The next day after shearing, serious sedative in hand, Jim and I gave it another go. Once he was looking pretty blissed out we backed the Tahoe up to the barn door to make as few alternate escape routes as possible and lifted him up to put him in the car (he sure wasn’t about to jump in voluntarily). I had the front end, Jim had the back, and – we were so close – Moses then jumped right over my head and around the car. We caught him and tried again. Wash, rinse, repeat. It took us six tries, but the last attempt when he made the leap we managed to steer him into the back of the car for the landing, Jim jumped right in on top of him, I slammed the door closed and we were good. I then opened the side door, Clara jumped in like a happy little champ, and we were finally able to get everyone to their new home. (Which they love, by the way.)
So now to move The Stuff. In the beginning, a month seemed like an incredibly long time, so I had what seemed like a brilliant plan. Dumpster at the ready, I’d go one room at a time (and there were only 6 tiny ones), sort as I go, purge as needed, and take a load over to the new place in the car and promptly unpack it. We’d only rent a truck as we were moving big stuff (which wound up being 6 times, but who would have predicted that?). Plus the added bonus of reusing those boxes so we wouldn’t need as many. And coordinate all of that around working. I may have been a little prematurely smug.
The first month actually went very well. Except that it took a month. And while the new place was shaping up nicely (I had stuck to the unpack-as-you-go part of the plan), the old place didn’t look like I had moved one darn thing.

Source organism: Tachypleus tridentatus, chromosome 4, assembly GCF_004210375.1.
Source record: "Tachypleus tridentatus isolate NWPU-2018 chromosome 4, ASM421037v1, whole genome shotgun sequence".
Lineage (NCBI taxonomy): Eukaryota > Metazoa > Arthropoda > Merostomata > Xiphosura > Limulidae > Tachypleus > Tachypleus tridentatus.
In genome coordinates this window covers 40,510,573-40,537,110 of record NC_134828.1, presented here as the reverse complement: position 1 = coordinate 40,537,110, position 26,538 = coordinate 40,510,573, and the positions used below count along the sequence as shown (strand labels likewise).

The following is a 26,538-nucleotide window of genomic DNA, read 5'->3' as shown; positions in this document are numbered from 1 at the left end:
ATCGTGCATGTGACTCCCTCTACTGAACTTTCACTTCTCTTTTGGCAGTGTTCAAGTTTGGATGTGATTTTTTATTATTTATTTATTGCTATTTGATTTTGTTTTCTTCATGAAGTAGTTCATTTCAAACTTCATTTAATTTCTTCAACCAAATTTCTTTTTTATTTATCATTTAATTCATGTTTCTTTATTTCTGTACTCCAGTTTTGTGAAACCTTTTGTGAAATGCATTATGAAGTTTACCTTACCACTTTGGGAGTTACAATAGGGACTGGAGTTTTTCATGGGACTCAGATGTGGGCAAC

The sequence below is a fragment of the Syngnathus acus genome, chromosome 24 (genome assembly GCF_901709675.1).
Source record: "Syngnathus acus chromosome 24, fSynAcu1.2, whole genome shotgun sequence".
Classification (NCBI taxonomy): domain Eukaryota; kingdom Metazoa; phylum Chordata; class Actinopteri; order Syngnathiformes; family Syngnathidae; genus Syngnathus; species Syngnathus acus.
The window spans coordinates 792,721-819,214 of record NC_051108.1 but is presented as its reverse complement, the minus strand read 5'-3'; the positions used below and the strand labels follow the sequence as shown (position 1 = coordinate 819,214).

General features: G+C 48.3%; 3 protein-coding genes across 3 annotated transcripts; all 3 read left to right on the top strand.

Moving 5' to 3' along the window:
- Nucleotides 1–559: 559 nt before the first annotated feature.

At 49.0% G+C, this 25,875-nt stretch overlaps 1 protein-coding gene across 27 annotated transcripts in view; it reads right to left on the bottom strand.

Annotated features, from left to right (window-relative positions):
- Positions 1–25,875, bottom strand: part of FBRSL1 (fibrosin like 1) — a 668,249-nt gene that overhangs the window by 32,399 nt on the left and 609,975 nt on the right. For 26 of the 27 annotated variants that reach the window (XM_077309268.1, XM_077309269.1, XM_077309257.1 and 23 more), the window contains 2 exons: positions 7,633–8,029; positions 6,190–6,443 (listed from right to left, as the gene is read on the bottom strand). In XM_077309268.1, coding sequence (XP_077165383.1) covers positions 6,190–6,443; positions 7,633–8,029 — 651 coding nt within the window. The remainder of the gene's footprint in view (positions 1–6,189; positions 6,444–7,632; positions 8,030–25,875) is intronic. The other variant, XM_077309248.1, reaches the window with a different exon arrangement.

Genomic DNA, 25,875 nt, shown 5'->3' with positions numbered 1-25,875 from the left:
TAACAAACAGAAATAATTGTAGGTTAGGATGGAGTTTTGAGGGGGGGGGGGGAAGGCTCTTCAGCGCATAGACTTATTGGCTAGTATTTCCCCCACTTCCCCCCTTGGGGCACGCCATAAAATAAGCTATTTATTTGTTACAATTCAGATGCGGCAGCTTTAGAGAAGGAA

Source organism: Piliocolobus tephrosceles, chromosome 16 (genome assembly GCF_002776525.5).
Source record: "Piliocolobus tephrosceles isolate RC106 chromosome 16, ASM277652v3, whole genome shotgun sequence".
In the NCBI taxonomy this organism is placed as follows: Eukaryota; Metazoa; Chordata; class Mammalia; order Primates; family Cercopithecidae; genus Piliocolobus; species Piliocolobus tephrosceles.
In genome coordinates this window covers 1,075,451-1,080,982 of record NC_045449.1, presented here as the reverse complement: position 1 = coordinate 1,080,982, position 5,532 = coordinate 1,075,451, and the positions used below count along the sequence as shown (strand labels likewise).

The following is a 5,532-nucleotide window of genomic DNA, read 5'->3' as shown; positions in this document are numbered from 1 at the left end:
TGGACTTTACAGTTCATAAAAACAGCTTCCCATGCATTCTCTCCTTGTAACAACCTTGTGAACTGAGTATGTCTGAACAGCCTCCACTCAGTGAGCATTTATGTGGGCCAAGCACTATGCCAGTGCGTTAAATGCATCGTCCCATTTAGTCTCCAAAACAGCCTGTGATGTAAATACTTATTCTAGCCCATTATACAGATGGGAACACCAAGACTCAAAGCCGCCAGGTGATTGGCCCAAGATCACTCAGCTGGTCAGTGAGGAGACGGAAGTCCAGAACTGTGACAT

As time went on, and we really, really, really needed to be out of the old place, the plan morphed from organize-as-you-go to what looked like a pub brawl of just-shove-everything-in-a-box-for-cryin-out-loud-and-we’ll-figure-it-out-later. Four months later, yes FOUR freakin’ months, we did the last load and now still have 72 unpacked boxes of who knows what stacked in the basement.
Here are your Pro Tips whether you’re moving across town or just next door:
- Pack everything. Throw out and/or donate the stuff you need to, but just pack the rest of that stuff up.
- Suck it up, rent a big ol’ moving truck or three, and get it all done in one trip. The added bonus here is you only have to bribe your friends and grovel for help once.
So, if your move is a local one, these two tips alone will save you at least three and a half months and 147 trips. I counted.